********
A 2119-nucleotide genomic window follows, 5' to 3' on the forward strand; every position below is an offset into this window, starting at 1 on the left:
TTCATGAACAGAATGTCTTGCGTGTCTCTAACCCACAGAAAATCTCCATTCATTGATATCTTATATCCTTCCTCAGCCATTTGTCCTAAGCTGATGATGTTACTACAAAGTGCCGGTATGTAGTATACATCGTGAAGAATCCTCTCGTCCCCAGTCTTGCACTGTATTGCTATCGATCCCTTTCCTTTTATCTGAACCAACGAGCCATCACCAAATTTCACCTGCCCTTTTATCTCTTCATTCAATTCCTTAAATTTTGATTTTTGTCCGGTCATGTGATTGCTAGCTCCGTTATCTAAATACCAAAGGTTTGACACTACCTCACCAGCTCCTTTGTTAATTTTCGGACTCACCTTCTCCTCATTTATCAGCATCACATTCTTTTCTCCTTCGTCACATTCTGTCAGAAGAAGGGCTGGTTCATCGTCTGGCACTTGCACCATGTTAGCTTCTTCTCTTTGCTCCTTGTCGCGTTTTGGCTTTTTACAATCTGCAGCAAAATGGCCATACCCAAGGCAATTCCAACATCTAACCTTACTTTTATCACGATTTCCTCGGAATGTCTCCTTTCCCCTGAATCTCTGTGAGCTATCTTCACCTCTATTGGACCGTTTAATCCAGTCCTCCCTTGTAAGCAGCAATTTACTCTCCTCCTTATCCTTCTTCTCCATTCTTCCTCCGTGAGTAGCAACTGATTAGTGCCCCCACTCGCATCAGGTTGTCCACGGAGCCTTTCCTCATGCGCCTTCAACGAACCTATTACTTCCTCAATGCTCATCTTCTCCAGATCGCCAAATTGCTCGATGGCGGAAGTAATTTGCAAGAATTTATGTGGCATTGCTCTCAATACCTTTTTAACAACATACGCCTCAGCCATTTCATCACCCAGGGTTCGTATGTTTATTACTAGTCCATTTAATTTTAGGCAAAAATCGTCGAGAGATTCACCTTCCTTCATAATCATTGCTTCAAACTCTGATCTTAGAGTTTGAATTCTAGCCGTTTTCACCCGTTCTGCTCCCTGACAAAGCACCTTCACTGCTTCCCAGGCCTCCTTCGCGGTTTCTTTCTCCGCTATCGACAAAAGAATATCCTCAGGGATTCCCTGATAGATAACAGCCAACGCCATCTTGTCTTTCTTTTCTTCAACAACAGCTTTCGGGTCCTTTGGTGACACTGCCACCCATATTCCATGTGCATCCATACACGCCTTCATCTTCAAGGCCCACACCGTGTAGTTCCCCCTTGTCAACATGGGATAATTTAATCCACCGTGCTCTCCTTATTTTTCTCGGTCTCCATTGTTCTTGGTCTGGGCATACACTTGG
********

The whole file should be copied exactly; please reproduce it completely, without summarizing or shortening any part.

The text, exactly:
A 2119-nucleotide genomic window follows, 5' to 3' on the forward strand; every position below is an offset into this window, starting at 1 on the left:
TTCATGAACAGAATGTCTTGCGTGTCTCTAACCCACAGAAAATCTCCATTCATTGATATCTTATATCCTTCCTCAGCCATTTGTCCTAAGCTGATGATGTTACTACAAAGTGCCGGTATGTAGTATACATCGTGAAGAATCCTCTCGTCCCCAGTCTTGCACTGTATTGCTATCGATCCCTTTCCTTTTATCTGAACCAACGAGCCATCACCAAATTTCACCTGCCCTTTTATCTCTTCATTCAATTCCTTAAATTTTGATTTTTGTCCGGTCATGTGATTGCTAGCTCCGTTATCTAAATACCAAAGGTTTGACACTACCTCACCAGCTCCTTTGTTAATTTTCGGACTCACCTTCTCCTCATTTATCAGCATCACATTCTTTTCTCCTTCGTCACATTCTGTCAGAAGAAGGGCTGGTTCATCGTCTGGCACTTGCACCATGTTAGCTTCTTCTCTTTGCTCCTTGTCGCGTTTTGGCTTTTTACAATCTGCAGCAAAATGGCCATACCCAAGGCAATTCCAACATCTAACCTTACTTTTATCACGATTTCCTCGGAATGTCTCCTTTCCCCTGAATCTCTGTGAGCTATCTTCACCTCTATTGGACCGTTTAATCCAGTCCTCCCTTGTAAGCAGCAATTTACTCTCCTCCTTATCCTTCTTCTCCATTCTTCCTCCGTGAGTAGCAACTGATTAGTGCCCCCACTCGCATCAGGTTGTCCACGGAGCCTTTCCTCATGCGCCTTCAACGAACCTATTACTTCCTCAATGCTCATCTTCTCCAGATCGCCAAATTGCTCGATGGCGGAAGTAATTTGCAAGAATTTATGTGGCATTGCTCTCAATACCTTTTTAACAACATACGCCTCAGCCATTTCATCACCCAGGGTTCGTATGTTTATTACTAGTCCATTTAATTTTAGGCAAAAATCGTCGAGAGATTCACCTTCCTTCATAATCATTGCTTCAAACTCTGATCTTAGAGTTTGAATTCTAGCCGTTTTCACCCGTTCTGCTCCCTGACAAAGCACCTTCACTGCTTCCCAGGCCTCCTTCGCGGTTTCTTTCTCCGCTATCGACAAAAGAATATCCTCAGGGATTCCCTGATAGATAACAGCCAACGCCATCTTGTCTTTCTTTTCTTCAACAACAGCTTTCGGGTCCTTTGGTGACACTGCCACCCATATTCCATGTGCATCCATACACGCCTTCATCTTCAAGGCCCACACCGTGTAGTTCCCCCTTGTCAACATGGGATAATTTAATCCACCGTGCTCTCCTTATTTTTCTCGGTCTCCATTGTTCTTGGTCTGGGCATACACTTGG